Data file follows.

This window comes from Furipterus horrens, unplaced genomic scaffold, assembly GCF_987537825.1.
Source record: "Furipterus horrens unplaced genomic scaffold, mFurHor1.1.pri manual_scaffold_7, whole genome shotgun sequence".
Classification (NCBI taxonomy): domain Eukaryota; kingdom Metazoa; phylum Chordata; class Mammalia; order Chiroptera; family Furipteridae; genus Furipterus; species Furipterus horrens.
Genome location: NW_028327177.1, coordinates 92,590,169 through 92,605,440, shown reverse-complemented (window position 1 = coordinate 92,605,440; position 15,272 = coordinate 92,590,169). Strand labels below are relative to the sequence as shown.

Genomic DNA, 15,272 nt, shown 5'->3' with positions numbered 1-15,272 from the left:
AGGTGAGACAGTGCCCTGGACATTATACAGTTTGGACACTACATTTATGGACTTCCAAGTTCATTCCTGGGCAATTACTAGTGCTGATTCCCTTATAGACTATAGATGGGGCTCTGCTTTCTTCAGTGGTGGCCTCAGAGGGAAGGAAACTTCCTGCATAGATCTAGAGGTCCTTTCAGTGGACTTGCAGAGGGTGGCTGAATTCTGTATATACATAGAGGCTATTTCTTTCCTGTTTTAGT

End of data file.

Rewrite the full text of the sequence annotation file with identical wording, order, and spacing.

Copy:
This window comes from Furipterus horrens, unplaced genomic scaffold, assembly GCF_987537825.1.
Source record: "Furipterus horrens unplaced genomic scaffold, mFurHor1.1.pri manual_scaffold_7, whole genome shotgun sequence".
Classification (NCBI taxonomy): domain Eukaryota; kingdom Metazoa; phylum Chordata; class Mammalia; order Chiroptera; family Furipteridae; genus Furipterus; species Furipterus horrens.
Genome location: NW_028327177.1, coordinates 92,590,169 through 92,605,440, shown reverse-complemented (window position 1 = coordinate 92,605,440; position 15,272 = coordinate 92,590,169). Strand labels below are relative to the sequence as shown.

Genomic DNA, 15,272 nt, shown 5'->3' with positions numbered 1-15,272 from the left:
AGGTGAGACAGTGCCCTGGACATTATACAGTTTGGACACTACATTTATGGACTTCCAAGTTCATTCCTGGGCAATTACTAGTGCTGATTCCCTTATAGACTATAGATGGGGCTCTGCTTTCTTCAGTGGTGGCCTCAGAGGGAAGGAAACTTCCTGCATAGATCTAGAGGTCCTTTCAGTGGACTTGCAGAGGGTGGCTGAATTCTGTATATACATAGAGGCTATTTCTTTCCTGTTTTAGT